13 Nov Taking Training to the Lab
In spring of this year, as part of our annual Continuing Medical Education, Guelph-Wellington Paramedic Service partnered with the University of Guelph to provide a unique training opportunity.
When it comes to learning and maintaining skills as a paramedic, students and working medics alike are no stranger to the world of simulation. Most scenarios include verbally explaining a skill instead of actually using equipment on live mock patients, as there are not many volunteers willing to have an interosseous (IO) device drilled into their bones. Manikins are another good source of simulation. Most are very tech savvy; they have pulses, blood pressure, can evaluate CPR or provide injection sites, etc., and while they are a close substitute, they cannot truly depict the real thing.
To give our paramedics relevant, accurate, hands-on training, we partnered with the Human Anatomy Program and their cadaver laboratory at the University of Guelph.
Upper year students, guided by faculty in human anatomy, facilitated the educational sessions. Paramedics were able to practice airway management, intubation, tracheal suctioning, pelvic binding, chest needles and IO injections on cadaveric subjects. They were able to capture the real anatomy and were shown healthy versus unhealthy organs to see how the disease process works. This low risk environment created a high educational impact. It promoted mentorship between Advanced and Primary Care paramedics, and provided training that will improve the familiarity and comfort with skills on the job.
After the sessions, the 156 Guelph-Wellington paramedics were asked to provide feedback on the usefulness and overall perception of the training. “Greater than 95% of the respondents agreed or strongly agreed that practicing their techniques on cadaveric specimens improved their understanding of techniques used in the field. And, more than 99% agreed or strongly agreed that the Human Anatomy Program’s Paramedic Educational Session was a valuable addition to the annual Continuing Medical Education curriculum.[i]“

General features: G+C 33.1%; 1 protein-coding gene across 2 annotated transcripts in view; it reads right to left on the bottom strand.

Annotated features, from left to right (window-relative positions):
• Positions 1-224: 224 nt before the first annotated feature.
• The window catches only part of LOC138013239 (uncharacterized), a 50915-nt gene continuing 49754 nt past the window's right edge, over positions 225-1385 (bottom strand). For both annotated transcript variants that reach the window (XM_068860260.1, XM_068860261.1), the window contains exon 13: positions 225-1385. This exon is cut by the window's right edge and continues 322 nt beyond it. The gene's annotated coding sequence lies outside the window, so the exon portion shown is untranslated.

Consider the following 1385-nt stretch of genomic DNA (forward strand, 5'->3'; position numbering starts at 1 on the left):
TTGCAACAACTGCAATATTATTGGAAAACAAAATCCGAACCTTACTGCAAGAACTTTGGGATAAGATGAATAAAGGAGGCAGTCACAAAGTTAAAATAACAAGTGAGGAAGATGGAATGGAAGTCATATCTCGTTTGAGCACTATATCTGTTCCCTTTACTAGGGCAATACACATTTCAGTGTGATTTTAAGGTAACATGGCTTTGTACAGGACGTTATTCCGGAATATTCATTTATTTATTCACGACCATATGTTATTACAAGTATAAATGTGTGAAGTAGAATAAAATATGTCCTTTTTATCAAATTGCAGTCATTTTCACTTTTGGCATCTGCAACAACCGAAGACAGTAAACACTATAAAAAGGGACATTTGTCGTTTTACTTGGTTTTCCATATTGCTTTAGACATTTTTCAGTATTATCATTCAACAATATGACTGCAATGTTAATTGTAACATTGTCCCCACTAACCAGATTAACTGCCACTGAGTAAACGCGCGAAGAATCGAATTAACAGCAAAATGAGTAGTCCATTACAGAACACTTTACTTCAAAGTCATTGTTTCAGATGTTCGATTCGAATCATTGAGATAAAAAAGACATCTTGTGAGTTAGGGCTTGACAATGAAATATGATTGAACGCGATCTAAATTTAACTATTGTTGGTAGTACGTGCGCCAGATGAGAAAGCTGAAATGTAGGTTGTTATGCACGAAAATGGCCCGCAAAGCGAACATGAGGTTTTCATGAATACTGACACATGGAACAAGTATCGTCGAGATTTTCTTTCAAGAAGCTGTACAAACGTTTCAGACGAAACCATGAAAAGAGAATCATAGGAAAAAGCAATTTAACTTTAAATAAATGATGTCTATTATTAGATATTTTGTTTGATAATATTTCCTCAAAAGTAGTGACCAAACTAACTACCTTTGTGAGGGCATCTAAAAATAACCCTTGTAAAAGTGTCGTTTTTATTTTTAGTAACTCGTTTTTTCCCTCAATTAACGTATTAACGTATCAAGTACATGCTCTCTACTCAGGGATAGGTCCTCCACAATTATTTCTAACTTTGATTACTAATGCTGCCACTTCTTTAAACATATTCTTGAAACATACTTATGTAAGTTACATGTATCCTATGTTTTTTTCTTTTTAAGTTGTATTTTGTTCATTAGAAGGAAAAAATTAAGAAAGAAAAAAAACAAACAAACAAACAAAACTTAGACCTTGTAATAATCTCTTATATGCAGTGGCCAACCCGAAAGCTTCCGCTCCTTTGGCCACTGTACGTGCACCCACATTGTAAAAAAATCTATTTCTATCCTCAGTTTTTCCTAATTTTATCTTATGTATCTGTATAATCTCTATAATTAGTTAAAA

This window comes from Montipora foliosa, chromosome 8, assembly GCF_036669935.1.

Many of the university students are completing Master and PhD programs in clinical based research for the field of Paramedicine and could one day shape the skills and protocols used on the road. Having the knowledge exchange is an invaluable opportunity and mutually beneficial for both the students and paramedics.
We cannot be more thankful to the Human Anatomy Program and its donors who allowed our paramedics to better their knowledge and skills. With such an overwhelming positive response to the sessions, Guelph-Wellington Paramedic Service looks forward to continuing our relationship and the instrumental learning opportunities with the University of Guelph.
[i] Human Anatomy Program Guelph-Wellington Paramedics Educational Sessions, Survey Results Report (2018) College of Biological Science, University of Guelph